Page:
Microsoft is disputing recent findings by an FCC lab that its prototype wireless Internet devices could interfere with broadcast television signals. At the same time, high-tech companies don’t plan to let up on their campaign to use spectrum white spaces for a new generation of unlicensed mobile devices.
In a document filed with the FCC last week, Microsoft admitted its first prototype was defective, but claimed that another model had worked successfully in a demonstration given FCC earlier in the month.
Microsoft is one of several major high-tech companies, including Intel, Google and Dell that want to use white space as a way to connect mobile devices to the Internet. Proponents of the technology argue that TV-spectrum-based Internet service would be less expensive and more accessible than current phone and fiber-optic lines, forcing other high-speed web service providers to lower their prices.
However, television broadcasters, DTV set manufacturers, sports leagues, cable operators and phone companies claim such use of the spectrum could cause interference, potentially harming the upcoming DTV transition.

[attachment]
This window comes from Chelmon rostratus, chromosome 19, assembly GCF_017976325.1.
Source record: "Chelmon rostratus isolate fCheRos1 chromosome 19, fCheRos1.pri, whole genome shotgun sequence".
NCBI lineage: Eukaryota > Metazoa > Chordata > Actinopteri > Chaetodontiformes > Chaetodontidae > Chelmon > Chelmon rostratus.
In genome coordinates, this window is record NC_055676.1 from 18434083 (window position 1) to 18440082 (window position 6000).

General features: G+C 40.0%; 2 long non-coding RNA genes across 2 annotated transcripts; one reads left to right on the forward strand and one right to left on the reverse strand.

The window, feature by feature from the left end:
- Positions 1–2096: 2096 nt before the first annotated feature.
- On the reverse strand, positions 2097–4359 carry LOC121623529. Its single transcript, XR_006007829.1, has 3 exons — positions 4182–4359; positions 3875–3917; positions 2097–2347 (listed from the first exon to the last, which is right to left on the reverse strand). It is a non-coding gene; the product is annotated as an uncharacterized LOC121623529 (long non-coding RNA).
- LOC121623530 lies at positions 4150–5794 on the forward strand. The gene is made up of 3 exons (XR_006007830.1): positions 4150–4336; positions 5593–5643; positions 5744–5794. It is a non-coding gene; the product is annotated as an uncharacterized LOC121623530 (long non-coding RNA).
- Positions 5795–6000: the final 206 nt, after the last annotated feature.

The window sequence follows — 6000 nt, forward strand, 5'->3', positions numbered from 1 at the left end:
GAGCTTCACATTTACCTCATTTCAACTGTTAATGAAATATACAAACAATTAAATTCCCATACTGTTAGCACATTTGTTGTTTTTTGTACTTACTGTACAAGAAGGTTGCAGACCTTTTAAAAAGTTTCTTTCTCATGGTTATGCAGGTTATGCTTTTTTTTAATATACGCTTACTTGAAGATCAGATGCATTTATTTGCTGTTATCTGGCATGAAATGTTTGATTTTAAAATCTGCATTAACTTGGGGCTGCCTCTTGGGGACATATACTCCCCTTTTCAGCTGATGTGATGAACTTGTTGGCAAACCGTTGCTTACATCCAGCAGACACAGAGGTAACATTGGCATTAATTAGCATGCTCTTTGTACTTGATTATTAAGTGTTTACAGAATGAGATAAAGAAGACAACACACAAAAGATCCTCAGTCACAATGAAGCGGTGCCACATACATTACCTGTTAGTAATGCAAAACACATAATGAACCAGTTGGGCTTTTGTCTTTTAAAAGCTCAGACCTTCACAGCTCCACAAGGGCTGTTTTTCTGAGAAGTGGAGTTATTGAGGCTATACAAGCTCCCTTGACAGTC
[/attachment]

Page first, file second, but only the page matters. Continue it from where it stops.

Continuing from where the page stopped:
Two weeks ago, FCC engineers found that Microsoft’s original prototype caused interference on existing broadcasts. However, the company claimed that its new prototype “reliably detected occupied television channels.”
NAB’s Dennis Wharton expressed confidence in the accuracy of the FCC’s report, charging that Microsoft’s “self-serving” agenda may jeopardize “America’s access to interference-free television reception.”
He was joined by Panasonic, Samsung, Hitachi and LG Electronics, all DTV set makers. “In light of the results of its recent studies, the Commission should not authorize devices that rely solely on spectrum sensing, but instead should move forward with its more developed proposal concerning fixed devices that use a geolocation/database approach to interference avoidance,” the manufacturers said.
Not so, says the opposition. “We don’t think anything the commission did in its testing in any way diminishes the potentiality of white-space devices,” said Ed Thomas, former chief engineer at the FCC and now technology policy adviser and partner at Harris Wiltshire & Grannis, the firm representing the White Space Coalition.
“We still believe that the white spaces could be used without causing harm to broadcasters. And we want to work with the commission to product the services of incumbent licensees.”